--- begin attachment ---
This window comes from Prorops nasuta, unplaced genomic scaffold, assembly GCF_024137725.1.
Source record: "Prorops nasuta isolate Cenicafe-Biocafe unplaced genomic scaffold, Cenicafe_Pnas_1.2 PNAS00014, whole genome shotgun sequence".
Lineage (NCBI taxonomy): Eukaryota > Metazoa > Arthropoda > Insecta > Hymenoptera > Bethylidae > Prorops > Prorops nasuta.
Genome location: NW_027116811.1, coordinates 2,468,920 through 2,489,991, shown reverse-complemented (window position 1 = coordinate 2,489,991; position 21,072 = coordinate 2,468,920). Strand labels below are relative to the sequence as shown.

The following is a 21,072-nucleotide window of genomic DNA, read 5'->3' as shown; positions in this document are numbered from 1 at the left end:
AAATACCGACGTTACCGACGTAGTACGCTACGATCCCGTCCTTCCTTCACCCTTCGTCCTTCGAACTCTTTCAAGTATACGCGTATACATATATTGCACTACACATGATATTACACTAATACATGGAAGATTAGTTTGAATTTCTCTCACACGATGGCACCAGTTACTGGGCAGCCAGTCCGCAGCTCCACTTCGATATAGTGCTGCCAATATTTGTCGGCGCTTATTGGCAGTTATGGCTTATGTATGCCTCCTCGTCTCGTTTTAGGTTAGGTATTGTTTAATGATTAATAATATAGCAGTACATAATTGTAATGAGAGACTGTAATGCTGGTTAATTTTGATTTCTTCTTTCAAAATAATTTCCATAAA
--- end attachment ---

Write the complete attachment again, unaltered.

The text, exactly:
This window comes from Prorops nasuta, unplaced genomic scaffold, assembly GCF_024137725.1.
Source record: "Prorops nasuta isolate Cenicafe-Biocafe unplaced genomic scaffold, Cenicafe_Pnas_1.2 PNAS00014, whole genome shotgun sequence".
Lineage (NCBI taxonomy): Eukaryota > Metazoa > Arthropoda > Insecta > Hymenoptera > Bethylidae > Prorops > Prorops nasuta.
Genome location: NW_027116811.1, coordinates 2,468,920 through 2,489,991, shown reverse-complemented (window position 1 = coordinate 2,489,991; position 21,072 = coordinate 2,468,920). Strand labels below are relative to the sequence as shown.

The following is a 21,072-nucleotide window of genomic DNA, read 5'->3' as shown; positions in this document are numbered from 1 at the left end:
AAATACCGACGTTACCGACGTAGTACGCTACGATCCCGTCCTTCCTTCACCCTTCGTCCTTCGAACTCTTTCAAGTATACGCGTATACATATATTGCACTACACATGATATTACACTAATACATGGAAGATTAGTTTGAATTTCTCTCACACGATGGCACCAGTTACTGGGCAGCCAGTCCGCAGCTCCACTTCGATATAGTGCTGCCAATATTTGTCGGCGCTTATTGGCAGTTATGGCTTATGTATGCCTCCTCGTCTCGTTTTAGGTTAGGTATTGTTTAATGATTAATAATATAGCAGTACATAATTGTAATGAGAGACTGTAATGCTGGTTAATTTTGATTTCTTCTTTCAAAATAATTTCCATAAA